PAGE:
If you will be in St. Louis, I hope you will find me. Flag me down. Wave across the room. Introduce yourself. Come to one of my sessions and say, “Hi!” Shake my hand or give me a hug. I could use a hug or two or twelve.

Reclaiming Narrative and Amplifying Our Voices_ Using Story to Invite Fearless Inquiry and Intellectual Challenge for Our Students and Ourselves

NCTE is my favorite conference. It fuels me for the whole year. I cannot wait to get there.

I remember the first session I attended at NCTE last year — a Thursday workshop tribute to Thomas Newkirk. So many of the teacher leaders I admire spoke on how Tom’s work has influenced and strengthened their’s: Tom Romano, Jeff Wilhelm, Penny Kittle and so many others.

Tom’s been a blessing to my work, too. I am a better teacher and a better person because I know Tom Newkirk. Penny Kittle told me once, “Tom is the smartest person I know.” I have to agree. He is so wise. He is kind, too.

Tom Newkirk is our session chair!

Writing that out still gives me a thrill. (I refuse to call it pressure. Tom Newkirk will be listening to us talk about narrative. HE IS AN EXPERT ON NARRATIVE! He wrote a book about narrative! Okay, maybe a little pressure.)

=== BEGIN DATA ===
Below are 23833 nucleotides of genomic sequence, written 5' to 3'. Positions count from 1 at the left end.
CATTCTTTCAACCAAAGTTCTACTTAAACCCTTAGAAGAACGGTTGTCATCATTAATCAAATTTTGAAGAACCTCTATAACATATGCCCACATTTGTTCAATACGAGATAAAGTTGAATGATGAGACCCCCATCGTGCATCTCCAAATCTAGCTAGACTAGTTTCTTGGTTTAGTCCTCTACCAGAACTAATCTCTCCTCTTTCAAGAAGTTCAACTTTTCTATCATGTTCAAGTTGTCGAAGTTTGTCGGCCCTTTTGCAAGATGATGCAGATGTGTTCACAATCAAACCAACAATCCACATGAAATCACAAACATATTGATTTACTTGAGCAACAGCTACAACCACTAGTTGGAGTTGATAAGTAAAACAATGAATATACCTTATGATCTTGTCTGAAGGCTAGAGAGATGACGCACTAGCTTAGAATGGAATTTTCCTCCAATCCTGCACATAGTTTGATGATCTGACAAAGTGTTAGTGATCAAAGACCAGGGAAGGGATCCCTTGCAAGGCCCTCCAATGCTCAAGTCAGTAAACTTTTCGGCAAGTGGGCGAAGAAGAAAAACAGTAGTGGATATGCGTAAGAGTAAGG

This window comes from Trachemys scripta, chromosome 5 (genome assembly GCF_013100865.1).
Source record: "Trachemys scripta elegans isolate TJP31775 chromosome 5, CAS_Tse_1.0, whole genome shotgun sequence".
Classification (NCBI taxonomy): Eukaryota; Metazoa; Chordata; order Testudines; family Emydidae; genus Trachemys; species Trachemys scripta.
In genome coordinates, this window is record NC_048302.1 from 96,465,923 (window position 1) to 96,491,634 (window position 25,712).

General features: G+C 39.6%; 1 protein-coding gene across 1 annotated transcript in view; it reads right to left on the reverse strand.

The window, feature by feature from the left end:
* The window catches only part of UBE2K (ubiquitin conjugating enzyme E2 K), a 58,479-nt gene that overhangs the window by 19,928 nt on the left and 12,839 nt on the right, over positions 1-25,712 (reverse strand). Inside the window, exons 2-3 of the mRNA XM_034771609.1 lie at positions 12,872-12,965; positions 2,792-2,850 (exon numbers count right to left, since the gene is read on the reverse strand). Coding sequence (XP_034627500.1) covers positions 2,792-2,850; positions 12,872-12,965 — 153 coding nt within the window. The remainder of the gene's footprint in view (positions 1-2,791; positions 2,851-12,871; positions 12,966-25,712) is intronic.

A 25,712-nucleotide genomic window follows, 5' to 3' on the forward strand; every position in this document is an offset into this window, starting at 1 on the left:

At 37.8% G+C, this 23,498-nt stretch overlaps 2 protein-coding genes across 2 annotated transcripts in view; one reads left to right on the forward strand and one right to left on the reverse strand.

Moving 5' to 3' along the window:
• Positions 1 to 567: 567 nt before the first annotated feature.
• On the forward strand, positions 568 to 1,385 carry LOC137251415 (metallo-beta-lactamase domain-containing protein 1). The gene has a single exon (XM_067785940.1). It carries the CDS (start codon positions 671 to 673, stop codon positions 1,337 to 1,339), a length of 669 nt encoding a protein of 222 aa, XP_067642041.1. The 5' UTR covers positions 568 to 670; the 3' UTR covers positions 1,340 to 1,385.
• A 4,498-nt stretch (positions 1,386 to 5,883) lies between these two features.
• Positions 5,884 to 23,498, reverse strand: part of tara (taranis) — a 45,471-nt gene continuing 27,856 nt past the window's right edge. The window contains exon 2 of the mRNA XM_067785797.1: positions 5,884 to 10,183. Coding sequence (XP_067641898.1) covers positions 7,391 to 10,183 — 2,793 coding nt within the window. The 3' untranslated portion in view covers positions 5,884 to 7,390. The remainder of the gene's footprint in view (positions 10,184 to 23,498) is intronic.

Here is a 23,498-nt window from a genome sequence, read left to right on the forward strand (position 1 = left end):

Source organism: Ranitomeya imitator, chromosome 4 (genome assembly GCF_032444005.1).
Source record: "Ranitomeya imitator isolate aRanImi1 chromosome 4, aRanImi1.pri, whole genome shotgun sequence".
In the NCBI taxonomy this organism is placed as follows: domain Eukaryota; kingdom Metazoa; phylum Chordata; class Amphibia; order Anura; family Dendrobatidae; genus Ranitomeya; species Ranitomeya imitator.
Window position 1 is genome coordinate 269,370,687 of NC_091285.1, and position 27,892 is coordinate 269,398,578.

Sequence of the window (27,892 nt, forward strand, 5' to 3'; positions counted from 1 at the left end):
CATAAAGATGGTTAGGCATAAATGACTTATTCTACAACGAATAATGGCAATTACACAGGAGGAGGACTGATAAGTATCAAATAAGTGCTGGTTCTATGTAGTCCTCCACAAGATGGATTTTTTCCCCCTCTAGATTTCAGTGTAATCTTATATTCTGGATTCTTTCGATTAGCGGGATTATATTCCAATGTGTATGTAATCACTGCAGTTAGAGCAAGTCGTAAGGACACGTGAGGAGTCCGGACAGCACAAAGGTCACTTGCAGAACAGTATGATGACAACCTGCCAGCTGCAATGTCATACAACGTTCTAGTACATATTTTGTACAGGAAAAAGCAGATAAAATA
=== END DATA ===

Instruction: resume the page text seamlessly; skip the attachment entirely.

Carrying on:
So, all this to say:  Who is ready for NCTE?

I will be.

 

Are you ready? What are you most excited about at NCTE? Please share in the comments.

Amy Rasmussen is not usually a procrastinator. She keeps lists so she can mark things off lists. Someday soon she will get her act together — certainly before 12:30 on Friday. Amy teaches AP Lang and English IV at a large senior high in north TX. Follow her @amyrass and @3TeachersTalk.

Please, Add Your Questions about Narrative– #3TTchat tonight 8ET/7CT

Last week I asked my students the same question I often ask teachers when I facilitate professional development workshops:  What do students today need?

My students talked in their table groups and then shared their ideas. Most said in one way or another:  We need to feel validated and to share our voices.

I don’t know of a better way to accomplish both then by infusing narrative into every aspect of my teaching.